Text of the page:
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Lecithin: cholesterol acyltransferase--from biochemistry to role in cardiovascular disease.

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National Institutes of Health, National Heart, Lung and Blood Institute, Pulmonary and Vascular Medicine Branch, Lipoprotein Metabolism Section, Bethesda, MD 20814, USA.



We discuss the latest findings on the biochemistry of lecithin : cholesterol acyltransferase (LCAT), the effect of LCAT on atherosclerosis, clinical features of LCAT deficiency, and the impact of LCAT on cardiovascular disease from human studies.


Although there has been much recent progress in the biochemistry of LCAT and its effect on high-density lipoprotein metabolism, its role in the pathogenesis of atherosclerosis is still not fully understood. Studies from various animal models have revealed a complex interaction between LCAT and atherosclerosis that may be modified by diet and by other proteins that modify lipoproteins. Furthermore, the ability of LCAT to lower apoB appears to be the best way to predict its effect on atherosclerosis in animal models. Recent studies on patients with LCAT deficiency have shown a modest but significant increase in incidence of cardiovascular disease consistent with a beneficial effect of LCAT on atherosclerosis. The role of LCAT in the general population, however, has not revealed a consistent association with cardiovascular disease.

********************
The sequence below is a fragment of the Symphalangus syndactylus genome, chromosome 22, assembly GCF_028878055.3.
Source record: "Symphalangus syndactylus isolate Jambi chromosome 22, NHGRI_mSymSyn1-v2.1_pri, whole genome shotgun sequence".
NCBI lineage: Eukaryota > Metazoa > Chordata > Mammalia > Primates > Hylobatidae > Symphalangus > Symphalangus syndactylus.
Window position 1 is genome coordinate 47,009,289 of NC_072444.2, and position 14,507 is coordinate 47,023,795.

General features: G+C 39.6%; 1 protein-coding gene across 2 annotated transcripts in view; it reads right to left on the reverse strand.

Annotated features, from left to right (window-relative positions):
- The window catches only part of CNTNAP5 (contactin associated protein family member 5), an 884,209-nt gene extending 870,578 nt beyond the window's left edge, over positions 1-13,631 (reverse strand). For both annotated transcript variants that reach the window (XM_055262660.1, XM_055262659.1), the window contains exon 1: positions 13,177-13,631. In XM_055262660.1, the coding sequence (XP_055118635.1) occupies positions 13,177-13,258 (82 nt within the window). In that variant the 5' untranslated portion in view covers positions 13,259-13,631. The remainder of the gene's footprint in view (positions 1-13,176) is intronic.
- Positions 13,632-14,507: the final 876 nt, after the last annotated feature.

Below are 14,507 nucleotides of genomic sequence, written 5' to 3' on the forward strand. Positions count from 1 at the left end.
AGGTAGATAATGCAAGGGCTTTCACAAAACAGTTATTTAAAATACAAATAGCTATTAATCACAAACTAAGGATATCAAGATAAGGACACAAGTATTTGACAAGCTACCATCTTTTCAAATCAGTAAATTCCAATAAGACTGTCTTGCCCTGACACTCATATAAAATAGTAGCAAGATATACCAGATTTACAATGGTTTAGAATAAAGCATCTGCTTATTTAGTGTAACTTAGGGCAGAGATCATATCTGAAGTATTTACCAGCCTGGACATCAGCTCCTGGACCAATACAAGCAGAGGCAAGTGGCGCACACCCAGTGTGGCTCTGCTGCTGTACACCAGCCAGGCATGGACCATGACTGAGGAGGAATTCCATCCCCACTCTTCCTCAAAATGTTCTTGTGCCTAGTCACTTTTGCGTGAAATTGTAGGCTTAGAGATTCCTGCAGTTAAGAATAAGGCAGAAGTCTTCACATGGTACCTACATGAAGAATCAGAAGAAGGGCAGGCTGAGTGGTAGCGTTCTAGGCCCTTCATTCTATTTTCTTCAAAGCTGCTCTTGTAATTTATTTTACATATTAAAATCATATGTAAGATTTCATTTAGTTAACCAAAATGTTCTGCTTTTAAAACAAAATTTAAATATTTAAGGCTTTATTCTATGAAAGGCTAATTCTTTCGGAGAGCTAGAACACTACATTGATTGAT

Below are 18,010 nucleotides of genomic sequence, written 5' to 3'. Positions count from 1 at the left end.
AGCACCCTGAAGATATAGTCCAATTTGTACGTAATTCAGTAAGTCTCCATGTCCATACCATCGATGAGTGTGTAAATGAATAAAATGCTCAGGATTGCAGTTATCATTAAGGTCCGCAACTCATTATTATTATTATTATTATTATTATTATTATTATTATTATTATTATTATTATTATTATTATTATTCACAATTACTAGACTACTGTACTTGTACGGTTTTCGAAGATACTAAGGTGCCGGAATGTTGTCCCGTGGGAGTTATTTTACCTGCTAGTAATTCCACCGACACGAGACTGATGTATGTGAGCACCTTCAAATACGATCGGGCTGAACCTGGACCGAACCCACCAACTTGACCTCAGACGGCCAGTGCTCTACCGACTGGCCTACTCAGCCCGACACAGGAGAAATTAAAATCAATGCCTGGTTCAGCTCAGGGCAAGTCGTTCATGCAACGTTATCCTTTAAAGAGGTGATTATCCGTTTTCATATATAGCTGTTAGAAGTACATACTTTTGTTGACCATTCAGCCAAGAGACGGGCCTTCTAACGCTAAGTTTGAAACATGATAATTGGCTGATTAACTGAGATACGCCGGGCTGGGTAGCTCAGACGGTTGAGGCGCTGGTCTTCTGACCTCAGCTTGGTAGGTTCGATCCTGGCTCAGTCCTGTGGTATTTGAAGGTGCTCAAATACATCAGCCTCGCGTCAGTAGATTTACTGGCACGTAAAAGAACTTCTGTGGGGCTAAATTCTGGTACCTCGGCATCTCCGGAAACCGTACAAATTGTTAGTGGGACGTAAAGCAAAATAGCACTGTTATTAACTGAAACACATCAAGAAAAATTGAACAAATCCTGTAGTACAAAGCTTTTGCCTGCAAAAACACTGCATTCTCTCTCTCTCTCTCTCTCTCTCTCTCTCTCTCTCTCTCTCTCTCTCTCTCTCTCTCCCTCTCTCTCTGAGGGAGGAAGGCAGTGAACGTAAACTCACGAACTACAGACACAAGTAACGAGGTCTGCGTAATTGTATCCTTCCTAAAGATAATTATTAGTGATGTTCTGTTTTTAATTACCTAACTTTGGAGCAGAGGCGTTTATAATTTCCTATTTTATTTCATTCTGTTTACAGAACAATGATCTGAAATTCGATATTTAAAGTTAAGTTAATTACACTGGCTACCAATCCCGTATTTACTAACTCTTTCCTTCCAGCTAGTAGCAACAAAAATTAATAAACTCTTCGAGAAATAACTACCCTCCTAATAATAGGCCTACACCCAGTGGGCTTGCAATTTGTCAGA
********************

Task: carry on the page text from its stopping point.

Recent research findings from animal and human studies have revealed a potential beneficial role of LCAT in reducing atherosclerosis but additional studies are necessary to better establish the linkage between LCAT and cardiovascular disease.

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